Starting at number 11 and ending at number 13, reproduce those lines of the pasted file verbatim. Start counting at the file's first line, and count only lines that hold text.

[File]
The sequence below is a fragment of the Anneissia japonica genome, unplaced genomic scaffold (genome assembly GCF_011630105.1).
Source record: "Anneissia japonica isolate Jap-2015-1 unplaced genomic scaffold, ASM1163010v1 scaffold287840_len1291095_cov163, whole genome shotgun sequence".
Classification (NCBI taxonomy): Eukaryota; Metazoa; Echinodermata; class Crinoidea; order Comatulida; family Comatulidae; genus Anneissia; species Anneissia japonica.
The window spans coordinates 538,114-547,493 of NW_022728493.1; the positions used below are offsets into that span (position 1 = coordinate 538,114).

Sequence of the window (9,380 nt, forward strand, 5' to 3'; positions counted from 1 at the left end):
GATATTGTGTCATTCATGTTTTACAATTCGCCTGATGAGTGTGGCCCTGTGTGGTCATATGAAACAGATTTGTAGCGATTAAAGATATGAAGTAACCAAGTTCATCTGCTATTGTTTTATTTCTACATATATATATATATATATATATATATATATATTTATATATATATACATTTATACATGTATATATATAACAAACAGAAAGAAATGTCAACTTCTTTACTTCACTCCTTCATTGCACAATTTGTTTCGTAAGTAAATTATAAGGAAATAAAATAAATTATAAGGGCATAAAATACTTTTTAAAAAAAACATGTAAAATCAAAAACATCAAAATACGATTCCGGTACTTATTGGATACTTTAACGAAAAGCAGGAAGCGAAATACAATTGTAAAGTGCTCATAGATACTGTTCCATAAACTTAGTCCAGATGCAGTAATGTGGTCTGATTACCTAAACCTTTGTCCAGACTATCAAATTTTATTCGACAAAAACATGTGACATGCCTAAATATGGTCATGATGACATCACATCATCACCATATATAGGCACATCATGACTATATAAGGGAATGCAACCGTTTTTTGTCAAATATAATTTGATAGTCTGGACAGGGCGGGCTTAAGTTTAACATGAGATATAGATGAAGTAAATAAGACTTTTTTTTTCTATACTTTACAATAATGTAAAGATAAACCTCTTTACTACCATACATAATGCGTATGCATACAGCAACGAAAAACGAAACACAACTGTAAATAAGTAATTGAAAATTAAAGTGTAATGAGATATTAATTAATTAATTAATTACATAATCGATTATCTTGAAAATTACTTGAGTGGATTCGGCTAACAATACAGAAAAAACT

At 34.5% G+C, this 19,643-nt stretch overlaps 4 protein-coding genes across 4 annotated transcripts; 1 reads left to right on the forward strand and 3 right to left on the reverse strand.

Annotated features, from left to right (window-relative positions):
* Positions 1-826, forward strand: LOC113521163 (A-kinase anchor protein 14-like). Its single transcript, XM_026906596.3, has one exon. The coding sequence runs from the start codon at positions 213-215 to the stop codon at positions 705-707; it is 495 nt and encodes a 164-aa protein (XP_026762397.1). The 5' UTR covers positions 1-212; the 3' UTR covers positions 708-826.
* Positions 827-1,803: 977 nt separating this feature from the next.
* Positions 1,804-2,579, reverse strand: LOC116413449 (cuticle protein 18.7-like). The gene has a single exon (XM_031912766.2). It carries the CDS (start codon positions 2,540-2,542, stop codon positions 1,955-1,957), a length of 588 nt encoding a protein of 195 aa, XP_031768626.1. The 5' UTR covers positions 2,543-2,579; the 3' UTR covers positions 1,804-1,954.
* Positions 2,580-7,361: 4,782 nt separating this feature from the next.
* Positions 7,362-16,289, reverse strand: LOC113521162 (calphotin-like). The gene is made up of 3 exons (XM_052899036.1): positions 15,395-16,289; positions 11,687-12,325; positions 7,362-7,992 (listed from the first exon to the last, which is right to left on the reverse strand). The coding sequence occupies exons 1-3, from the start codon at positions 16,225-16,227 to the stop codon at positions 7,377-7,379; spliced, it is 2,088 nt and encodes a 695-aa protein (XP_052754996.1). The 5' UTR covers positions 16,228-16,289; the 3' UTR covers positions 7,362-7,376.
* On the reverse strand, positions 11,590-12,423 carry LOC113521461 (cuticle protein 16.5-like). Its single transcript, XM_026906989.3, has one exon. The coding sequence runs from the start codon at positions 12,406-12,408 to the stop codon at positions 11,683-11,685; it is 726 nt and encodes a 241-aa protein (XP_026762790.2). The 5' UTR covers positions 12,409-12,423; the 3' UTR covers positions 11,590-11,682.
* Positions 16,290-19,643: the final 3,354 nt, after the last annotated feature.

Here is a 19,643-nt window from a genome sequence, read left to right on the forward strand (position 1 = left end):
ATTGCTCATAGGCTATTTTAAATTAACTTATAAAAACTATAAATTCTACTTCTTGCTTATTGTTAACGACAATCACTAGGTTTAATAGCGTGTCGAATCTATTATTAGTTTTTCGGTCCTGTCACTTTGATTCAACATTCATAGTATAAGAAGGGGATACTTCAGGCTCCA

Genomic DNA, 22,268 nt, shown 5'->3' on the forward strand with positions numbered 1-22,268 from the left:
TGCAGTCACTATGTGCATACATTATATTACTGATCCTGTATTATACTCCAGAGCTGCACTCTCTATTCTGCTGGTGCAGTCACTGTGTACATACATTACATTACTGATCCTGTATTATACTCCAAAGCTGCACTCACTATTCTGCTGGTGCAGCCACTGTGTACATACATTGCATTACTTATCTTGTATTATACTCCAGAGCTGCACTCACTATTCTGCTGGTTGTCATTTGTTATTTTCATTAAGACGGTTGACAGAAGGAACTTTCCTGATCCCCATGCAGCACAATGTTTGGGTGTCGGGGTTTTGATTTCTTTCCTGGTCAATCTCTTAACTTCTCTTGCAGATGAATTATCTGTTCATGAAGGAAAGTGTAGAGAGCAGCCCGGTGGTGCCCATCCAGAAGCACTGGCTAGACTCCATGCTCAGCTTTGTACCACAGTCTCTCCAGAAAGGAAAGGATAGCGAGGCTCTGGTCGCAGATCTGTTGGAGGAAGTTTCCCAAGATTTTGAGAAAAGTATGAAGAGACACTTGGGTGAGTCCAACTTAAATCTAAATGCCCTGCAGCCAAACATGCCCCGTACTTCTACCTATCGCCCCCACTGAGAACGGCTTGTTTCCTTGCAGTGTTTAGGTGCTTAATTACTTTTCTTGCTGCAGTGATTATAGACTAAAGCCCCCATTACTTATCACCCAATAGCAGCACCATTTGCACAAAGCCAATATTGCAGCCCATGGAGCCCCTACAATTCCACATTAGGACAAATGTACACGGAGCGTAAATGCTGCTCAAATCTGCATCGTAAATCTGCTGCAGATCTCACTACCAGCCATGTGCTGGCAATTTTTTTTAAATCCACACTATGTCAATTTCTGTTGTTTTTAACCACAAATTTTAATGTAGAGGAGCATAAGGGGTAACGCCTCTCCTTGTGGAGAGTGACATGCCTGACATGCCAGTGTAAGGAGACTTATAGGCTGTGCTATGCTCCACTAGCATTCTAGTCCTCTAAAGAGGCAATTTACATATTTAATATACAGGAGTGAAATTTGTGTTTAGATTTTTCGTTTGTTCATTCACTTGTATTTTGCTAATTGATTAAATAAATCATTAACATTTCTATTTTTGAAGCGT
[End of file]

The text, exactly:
* Positions 1,804-2,579, reverse strand: LOC116413449 (cuticle protein 18.7-like). The gene has a single exon (XM_031912766.2). It carries the CDS (start codon positions 2,540-2,542, stop codon positions 1,955-1,957), a length of 588 nt encoding a protein of 195 aa, XP_031768626.1. The 5' UTR covers positions 2,543-2,579; the 3' UTR covers positions 1,804-1,954.
* Positions 2,580-7,361: 4,782 nt separating this feature from the next.
* Positions 7,362-16,289, reverse strand: LOC113521162 (calphotin-like). The gene is made up of 3 exons (XM_052899036.1): positions 15,395-16,289; positions 11,687-12,325; positions 7,362-7,992 (listed from the first exon to the last, which is right to left on the reverse strand). The coding sequence occupies exons 1-3, from the start codon at positions 16,225-16,227 to the stop codon at positions 7,377-7,379; spliced, it is 2,088 nt and encodes a 695-aa protein (XP_052754996.1). The 5' UTR covers positions 16,228-16,289; the 3' UTR covers positions 7,362-7,376.